And incredibly, these seas of green have some impressive islands. Cayuga Lake, for example. Our paella picnic on the water's edge was great fun. Jay and Karen brought a big salad to accompany the rice. Fortunately, there was a very large bush to protect us from the breeze coming in off the water. It would have been impossible to keep the gas going without that shield. More good fortune: Alma and Cristina brought friends with appetites, so a paella that could have served 25 people was almost completely consumed by just 16. It was really a lovely evening.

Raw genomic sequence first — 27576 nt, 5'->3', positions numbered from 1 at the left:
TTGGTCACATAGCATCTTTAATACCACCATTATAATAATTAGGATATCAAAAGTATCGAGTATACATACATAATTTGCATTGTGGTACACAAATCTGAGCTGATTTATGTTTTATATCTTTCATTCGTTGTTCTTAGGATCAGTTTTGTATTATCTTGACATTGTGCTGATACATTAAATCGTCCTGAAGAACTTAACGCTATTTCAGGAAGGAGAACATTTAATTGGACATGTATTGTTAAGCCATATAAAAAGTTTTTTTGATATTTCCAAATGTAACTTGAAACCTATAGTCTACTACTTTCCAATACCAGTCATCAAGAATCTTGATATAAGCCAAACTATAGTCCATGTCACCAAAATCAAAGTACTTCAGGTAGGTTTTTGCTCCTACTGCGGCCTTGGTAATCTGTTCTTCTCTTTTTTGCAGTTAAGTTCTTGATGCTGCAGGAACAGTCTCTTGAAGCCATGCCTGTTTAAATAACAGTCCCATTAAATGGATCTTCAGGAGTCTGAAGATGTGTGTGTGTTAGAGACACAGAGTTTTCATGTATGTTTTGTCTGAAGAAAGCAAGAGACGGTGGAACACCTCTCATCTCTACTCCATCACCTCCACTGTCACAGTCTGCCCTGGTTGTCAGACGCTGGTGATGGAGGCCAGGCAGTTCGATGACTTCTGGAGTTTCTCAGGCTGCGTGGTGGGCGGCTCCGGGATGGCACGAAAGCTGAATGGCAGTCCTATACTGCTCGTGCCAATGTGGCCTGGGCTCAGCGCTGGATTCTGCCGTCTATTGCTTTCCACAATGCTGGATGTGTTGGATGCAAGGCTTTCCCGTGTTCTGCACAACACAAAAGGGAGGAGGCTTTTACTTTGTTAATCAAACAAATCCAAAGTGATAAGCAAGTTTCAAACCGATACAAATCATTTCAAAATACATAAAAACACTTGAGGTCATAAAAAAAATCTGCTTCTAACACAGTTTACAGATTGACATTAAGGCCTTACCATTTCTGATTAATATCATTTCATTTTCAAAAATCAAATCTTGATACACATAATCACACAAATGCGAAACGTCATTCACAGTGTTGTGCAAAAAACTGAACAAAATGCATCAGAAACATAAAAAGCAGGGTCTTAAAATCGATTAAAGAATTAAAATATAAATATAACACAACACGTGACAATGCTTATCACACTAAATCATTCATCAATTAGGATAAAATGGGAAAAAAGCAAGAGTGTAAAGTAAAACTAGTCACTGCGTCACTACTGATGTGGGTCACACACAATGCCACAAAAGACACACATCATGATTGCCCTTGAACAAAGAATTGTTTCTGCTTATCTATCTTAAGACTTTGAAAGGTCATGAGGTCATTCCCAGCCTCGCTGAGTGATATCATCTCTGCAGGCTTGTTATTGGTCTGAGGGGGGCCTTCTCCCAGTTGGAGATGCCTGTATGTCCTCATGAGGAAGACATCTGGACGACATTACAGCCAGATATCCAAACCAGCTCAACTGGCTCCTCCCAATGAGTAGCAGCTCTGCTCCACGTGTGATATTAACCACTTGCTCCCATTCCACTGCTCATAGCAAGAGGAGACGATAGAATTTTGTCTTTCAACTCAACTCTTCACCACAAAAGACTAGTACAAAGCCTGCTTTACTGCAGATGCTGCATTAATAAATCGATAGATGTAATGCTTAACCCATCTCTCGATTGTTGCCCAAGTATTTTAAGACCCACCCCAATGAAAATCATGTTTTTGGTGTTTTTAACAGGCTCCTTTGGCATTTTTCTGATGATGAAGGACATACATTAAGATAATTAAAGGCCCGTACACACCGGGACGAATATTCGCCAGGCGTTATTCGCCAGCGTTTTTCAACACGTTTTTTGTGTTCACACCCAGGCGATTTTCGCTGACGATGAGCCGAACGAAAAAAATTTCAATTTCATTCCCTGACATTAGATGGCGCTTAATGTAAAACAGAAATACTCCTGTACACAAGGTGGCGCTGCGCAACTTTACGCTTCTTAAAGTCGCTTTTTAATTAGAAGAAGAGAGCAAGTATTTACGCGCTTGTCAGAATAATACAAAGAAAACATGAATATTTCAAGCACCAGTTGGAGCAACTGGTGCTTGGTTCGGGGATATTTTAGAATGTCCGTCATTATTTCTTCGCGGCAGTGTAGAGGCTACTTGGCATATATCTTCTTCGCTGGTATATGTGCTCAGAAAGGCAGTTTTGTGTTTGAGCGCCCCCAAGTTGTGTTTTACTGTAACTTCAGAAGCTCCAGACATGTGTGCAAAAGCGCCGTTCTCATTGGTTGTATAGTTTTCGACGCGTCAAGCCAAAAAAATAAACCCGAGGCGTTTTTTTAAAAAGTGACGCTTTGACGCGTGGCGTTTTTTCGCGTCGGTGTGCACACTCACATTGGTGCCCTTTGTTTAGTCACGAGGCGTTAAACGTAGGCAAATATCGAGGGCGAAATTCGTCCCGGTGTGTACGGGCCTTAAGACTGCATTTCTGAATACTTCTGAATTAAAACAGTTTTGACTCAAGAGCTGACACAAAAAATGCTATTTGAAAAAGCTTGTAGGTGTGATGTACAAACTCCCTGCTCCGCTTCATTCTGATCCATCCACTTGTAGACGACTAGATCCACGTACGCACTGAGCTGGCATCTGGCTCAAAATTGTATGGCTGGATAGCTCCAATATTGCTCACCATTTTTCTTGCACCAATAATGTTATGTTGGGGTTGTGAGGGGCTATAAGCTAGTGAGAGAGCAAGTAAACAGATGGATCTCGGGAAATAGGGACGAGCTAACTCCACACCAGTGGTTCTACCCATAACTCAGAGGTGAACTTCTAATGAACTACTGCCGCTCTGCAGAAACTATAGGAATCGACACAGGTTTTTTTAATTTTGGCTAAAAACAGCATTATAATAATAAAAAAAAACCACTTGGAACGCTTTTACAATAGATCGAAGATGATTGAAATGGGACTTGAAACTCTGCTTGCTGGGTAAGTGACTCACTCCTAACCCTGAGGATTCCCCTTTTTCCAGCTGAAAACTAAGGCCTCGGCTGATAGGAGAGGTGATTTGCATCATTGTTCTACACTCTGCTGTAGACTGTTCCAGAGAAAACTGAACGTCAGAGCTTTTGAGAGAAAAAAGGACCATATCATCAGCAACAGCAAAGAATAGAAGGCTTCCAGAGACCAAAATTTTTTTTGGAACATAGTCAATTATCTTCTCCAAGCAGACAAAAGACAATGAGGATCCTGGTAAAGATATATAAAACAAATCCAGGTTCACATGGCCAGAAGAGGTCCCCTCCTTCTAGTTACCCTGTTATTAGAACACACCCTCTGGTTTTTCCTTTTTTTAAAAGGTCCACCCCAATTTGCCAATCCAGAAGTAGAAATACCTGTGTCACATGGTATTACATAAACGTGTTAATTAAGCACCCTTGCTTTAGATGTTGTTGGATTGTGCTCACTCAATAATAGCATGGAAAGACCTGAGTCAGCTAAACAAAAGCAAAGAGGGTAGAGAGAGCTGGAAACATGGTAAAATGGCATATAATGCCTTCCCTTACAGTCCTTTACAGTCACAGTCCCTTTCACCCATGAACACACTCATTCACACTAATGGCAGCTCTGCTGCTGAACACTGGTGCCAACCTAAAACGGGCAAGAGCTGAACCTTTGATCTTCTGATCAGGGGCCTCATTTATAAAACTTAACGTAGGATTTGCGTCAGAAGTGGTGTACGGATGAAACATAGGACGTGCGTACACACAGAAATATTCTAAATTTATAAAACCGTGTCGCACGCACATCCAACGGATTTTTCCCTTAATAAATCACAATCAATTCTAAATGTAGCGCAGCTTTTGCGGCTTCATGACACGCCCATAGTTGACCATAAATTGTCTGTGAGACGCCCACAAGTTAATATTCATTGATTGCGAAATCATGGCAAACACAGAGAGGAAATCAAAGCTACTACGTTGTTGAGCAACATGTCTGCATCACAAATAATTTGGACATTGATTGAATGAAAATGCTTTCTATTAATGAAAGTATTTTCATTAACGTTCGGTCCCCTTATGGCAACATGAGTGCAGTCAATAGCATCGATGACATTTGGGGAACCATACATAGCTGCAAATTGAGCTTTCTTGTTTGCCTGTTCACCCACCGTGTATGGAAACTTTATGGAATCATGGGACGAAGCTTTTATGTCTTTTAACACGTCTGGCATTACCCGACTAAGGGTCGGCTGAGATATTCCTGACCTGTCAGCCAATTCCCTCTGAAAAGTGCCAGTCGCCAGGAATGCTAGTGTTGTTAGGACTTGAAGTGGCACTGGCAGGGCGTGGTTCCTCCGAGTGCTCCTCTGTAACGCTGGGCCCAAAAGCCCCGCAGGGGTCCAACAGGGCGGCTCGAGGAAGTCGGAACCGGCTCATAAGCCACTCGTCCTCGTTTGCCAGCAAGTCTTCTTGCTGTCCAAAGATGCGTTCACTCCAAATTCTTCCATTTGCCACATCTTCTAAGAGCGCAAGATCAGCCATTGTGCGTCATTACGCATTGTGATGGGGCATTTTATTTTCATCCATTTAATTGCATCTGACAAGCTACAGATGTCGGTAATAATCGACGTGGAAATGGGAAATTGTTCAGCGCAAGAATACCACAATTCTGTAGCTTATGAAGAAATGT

On our way back from Ithaca yesterday we took the slower route, coming down route 14, which parallels the interstate-like 15 a little to the east. Beautiful! A seemingly endless green valley, with the classic Pennsylvania ridges to our sides, running on and on. Along the way we stopped and bought some good Paula Red apples. We passed through some interesting little towns: Alba, Ralston, Roaring Branch... I can imagine that people from these (disappearing?) communities have a very strong sense of place, and feeling the enchantment of the valley, I was reminded of an observation of Washington Irving's that I read when we visited Sunnyside a couple of weeks ago: Irving wrote of the importance of growing up in the shadow of a major natural wonder, and believed in the advantages of having a connectedness to a shore, a mountain, a lake, etc. Perhaps this is a significant deficit many of us suffer, a weak or non-existent relationship to a major natural feature. I grew up in the suburbs, with no natural wonders anywhere in sight. Little by little, however, I did develop a feeling of connectedness to "the woods". That might just be my "natural" environment, a New England woods. Shadowy, cool, inviting. You can smell it. Hear the murmur of a small stream. Our poets and essayists have so defined it that one easily becomes trapped in the idealized version of it. Another of my many, many bits of good fortune: the natural feature most dearly connected to my imaginary Arcadia is hardly disappearing; to the contrary, the woods are expanding and here in Pennsylvania there is a miraculous abundance. Lots of space to get lost in!